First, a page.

Everyday heroes

Everyday heroes

Everyone who has access to the internet or TV is talking about Donald Trump’s victory. When the votes were counted and Trump was declared the next president, what had been the subject of mirth in a Simpsons episode 16 years ago became a reality, as the famous TV series devoted one of its episodes to an America where Trump is president.  

Fortunately, I went to two meetings this week that boosted my morale. Both of the meetings reminded me that no matter what is happening on the macro level, we should do the best we can for our company and for our nation to bring about positive change. One of the meetings was with Yemeksepeti’s CTO, Bülent Akar, while the other was with Yıldız Teknik University’s Teknokent management team. 

Bülent Akar is leading the technology department of one of Turkey’s most technology-intensive businesses of all time. Even a glitch in any of the 150,000 orders per day could result in a huge social media disaster for the company, so everything from taking orders to delivering orders needs to go 100 percent smoothly. This kind of a pressure could break anyone easily, yet he is very calm, down to earth and has the outmost trust in his team, whose average age is only 26. Akar is very confident in the fact that even though Yemeksepeti was acquired by Delivery Hero for a staggering amount of more than 500 million dollars, Yemeksepeti is more advanced in the ways to use technology for business. 

Akar said they were exporting technology to their parent company and its operations in various countries. The way Akar manages his teams is also in tune with the “zeitgeist.” In Turkey we tend not to believe in or trust anyone, especially youngsters, but Akar is doing just the opposite. He believes that people can talk and decide what’s best for the company and the team. So he lets teams decide on how to get to certain goals after he sets the goals. A team can discuss and decide to focus on a certain topic instead of the other depending on their own strategies and priorities. I hope that other companies can adopt the same attitude for young coders so that we can keep our talented minds in Turkey.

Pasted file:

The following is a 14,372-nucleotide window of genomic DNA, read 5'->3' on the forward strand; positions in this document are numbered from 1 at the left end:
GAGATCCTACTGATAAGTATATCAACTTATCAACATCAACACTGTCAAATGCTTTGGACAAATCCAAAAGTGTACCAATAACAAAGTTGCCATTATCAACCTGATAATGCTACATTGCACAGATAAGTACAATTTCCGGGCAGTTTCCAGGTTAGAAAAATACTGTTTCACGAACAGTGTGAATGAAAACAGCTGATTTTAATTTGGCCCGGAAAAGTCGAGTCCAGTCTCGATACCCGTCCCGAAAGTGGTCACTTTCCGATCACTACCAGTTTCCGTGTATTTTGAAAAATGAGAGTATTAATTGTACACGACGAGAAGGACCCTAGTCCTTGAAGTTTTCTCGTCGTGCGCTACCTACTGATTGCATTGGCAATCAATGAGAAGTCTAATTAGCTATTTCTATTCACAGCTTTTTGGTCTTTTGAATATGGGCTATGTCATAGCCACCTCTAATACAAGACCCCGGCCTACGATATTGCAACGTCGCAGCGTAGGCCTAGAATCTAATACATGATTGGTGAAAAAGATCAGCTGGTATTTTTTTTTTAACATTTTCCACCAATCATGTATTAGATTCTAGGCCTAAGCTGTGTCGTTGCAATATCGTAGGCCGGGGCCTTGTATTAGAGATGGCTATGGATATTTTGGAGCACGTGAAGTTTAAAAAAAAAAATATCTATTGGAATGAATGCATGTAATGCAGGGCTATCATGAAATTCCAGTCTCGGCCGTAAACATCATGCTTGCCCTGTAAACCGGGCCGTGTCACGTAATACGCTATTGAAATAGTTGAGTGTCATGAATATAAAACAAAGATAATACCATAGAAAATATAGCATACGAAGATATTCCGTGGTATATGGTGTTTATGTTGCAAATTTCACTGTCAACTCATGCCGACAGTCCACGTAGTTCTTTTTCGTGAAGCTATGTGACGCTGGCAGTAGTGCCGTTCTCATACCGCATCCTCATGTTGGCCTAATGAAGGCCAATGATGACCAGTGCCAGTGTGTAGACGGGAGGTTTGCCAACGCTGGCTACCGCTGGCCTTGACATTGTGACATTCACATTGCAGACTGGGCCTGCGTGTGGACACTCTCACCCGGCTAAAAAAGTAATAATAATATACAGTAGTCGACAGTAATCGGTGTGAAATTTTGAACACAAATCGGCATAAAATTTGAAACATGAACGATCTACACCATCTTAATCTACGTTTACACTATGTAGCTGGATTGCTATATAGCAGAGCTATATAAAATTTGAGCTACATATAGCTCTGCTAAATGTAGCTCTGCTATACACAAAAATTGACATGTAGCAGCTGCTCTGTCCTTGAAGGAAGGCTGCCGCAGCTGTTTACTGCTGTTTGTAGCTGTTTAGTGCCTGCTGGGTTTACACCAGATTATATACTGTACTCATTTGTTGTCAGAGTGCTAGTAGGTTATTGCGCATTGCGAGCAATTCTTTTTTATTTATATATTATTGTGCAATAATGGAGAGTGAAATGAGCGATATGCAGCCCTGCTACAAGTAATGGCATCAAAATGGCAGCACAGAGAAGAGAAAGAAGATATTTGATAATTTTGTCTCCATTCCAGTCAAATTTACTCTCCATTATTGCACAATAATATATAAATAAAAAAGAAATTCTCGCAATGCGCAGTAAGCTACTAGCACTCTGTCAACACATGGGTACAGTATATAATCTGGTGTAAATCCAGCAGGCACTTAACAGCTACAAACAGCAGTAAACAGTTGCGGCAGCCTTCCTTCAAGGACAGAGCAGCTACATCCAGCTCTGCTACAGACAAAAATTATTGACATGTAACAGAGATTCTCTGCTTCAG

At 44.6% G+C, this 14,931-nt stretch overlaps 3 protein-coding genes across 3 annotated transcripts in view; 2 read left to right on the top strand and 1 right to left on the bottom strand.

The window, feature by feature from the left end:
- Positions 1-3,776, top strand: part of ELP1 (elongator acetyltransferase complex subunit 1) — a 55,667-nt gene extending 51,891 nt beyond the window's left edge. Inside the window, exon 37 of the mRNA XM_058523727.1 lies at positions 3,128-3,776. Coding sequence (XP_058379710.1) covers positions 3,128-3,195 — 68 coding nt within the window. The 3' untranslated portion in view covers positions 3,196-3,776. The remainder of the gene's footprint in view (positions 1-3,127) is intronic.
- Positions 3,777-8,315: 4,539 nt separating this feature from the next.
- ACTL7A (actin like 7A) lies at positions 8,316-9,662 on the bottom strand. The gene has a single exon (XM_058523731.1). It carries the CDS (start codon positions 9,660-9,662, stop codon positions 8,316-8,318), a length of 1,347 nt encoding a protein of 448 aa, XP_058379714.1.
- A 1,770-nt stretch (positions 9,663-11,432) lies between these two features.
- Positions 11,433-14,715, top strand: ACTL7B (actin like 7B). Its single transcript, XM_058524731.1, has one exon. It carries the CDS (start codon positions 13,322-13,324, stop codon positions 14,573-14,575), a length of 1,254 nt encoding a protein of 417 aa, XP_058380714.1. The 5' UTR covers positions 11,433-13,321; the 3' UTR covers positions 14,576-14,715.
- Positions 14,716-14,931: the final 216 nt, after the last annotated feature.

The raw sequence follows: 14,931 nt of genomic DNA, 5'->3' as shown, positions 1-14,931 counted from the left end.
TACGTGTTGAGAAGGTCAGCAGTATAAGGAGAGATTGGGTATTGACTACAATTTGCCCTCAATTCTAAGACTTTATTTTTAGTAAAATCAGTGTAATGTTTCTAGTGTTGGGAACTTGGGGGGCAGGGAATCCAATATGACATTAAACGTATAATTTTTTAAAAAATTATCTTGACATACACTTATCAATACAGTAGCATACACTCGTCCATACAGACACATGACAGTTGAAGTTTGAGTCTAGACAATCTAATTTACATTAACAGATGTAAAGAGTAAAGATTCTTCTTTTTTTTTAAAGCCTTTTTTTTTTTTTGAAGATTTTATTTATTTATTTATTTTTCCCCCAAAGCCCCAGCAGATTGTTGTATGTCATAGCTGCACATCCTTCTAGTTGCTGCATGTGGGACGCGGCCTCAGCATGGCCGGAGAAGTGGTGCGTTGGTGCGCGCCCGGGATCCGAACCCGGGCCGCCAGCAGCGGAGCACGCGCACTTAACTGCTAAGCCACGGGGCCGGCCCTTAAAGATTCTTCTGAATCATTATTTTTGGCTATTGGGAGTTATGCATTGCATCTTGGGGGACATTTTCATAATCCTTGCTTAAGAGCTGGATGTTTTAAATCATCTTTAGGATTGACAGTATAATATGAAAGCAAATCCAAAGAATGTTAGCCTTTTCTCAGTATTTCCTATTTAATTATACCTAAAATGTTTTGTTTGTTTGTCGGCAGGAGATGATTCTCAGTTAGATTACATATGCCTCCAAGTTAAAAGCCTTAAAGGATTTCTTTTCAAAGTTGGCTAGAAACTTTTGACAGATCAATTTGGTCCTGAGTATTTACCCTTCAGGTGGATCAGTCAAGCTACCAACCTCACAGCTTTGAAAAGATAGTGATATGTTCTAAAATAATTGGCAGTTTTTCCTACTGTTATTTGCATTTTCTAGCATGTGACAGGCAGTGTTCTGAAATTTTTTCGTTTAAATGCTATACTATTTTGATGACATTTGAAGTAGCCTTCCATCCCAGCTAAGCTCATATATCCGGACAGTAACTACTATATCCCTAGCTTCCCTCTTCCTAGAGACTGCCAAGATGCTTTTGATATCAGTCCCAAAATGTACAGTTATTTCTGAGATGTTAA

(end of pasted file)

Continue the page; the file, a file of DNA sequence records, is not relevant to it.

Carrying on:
In the other meeting, Yıldız Technical University TechnoPark Executive Board Member Dr. Mesut Güner, Yıldız Incubation Manager Latif Ulu and Head of Technology Transfer Cem Duran made a believer out of me in the sense that at last we have a strategy in place when it comes to technology management and development. I am very used to hearing university representatives or government authorities speak about amazing goals that can never be reached. However, the team at Yıldız Technical University is very aware of where they are now, where they want to be, as well as their strengths and shortcomings. Even though they were established in 2003, they have a heritage of 100 years behind them and access to 35,000 students and hundreds of academics for any company that chooses to partner with them. There are already superstar projects in the incubation center, which was founded in 2014, such as a spray that lets you see blood veins under the skin.

 They know that Turkish tech companies cannot go global if they are not represented in the United States. Therefore, they are opening up a center in Silicon Valley in cooperation with other Techno parks. They have already been giving legal, business and technology advisory services to the startups under their umbrella, and now they are going to be advising them on how to do business in the U.S. I will be watching this team very closely to hopefully bring you good news about how our technology firms have succeeded in going global. 

There will always be political and economic turmoil around the world, and we can only overcome it with the work that these kinds of everyday heroes do.